Submission ID 93763

Poster Code HR-P-5
Title of Abstract How the brain processes fearful memories during sleep
Abstract Submission Sleep is essential for memory consolidation. Consistent with this role, sleep promotes communication between the structure where memories are initially formed (the hippocampus) and the structure where they are stored long-term (neocortex). This interregional communication happens through precise synchronized activity between the two structures that occurs during neuronal oscillations such as hippocampal sharp-wave ripples (SPW-Rs, 100-300 Hz) and cortical slow oscillations (1-4 Hz). The ventral midline thalamus (VMT) extends bidirectional connections to the medial prefrontal cortex (mPFC) and hippocampus, giving it an ideal anatomical position for organizing hippocampo-prefrontal coupling. Using closed-loop optogenetic stimulation and in vivo intracellular recording in mice, here we show that phasic inhibition of the VMT during hippocampal SWRs promotes the consolidation of fear memory during NREM sleep. In vivo intracellular recordings demonstrate that hippocampal SWRs inhibit the VMT and trigger thalamic bursting and prefrontal activation during slow oscillations. The result describe an inhibition-driven thalamic mechanism that organizes the transfer of hippocampal events to the thalamocortical system and promotes the long-term retention of memory.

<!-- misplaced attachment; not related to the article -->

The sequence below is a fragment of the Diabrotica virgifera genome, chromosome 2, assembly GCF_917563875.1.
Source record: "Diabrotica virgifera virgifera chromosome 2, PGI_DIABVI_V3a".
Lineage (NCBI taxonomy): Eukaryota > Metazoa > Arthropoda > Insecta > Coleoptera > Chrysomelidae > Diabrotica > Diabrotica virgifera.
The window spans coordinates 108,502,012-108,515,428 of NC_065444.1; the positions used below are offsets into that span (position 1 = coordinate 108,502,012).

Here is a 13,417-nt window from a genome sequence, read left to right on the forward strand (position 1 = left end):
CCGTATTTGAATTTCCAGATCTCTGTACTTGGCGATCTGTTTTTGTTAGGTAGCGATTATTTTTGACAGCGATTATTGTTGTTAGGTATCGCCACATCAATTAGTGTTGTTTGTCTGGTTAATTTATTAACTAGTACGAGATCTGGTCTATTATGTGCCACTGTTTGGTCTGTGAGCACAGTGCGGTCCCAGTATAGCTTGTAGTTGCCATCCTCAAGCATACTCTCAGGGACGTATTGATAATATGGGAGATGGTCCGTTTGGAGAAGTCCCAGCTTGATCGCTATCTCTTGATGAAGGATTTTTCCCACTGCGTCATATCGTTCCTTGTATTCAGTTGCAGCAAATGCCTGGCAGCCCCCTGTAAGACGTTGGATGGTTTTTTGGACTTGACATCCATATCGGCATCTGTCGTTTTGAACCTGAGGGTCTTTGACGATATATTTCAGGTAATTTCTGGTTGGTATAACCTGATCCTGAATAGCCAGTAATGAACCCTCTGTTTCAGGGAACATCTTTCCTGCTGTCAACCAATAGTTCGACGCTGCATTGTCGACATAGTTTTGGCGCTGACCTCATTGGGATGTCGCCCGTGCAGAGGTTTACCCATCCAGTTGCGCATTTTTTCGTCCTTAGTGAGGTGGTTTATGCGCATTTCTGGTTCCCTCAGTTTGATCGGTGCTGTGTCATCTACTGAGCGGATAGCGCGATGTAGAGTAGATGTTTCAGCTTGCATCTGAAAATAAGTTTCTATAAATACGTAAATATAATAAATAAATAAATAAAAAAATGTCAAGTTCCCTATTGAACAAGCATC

Please indicate who nominated you Faculté de médecine, Université Laval
What Canadian Institutes of Health Research (CIHR) institute is your research most closely aligned? Neurosciences, Mental Health and Addiction
What Canadian Institutes of Health Research (CIHR) pillar of health research does your research fall under? Biomedical
PDF of abstract No file
Presenter and Author(s) Diellor Basha
Diellor Basha
Igor Timofeev

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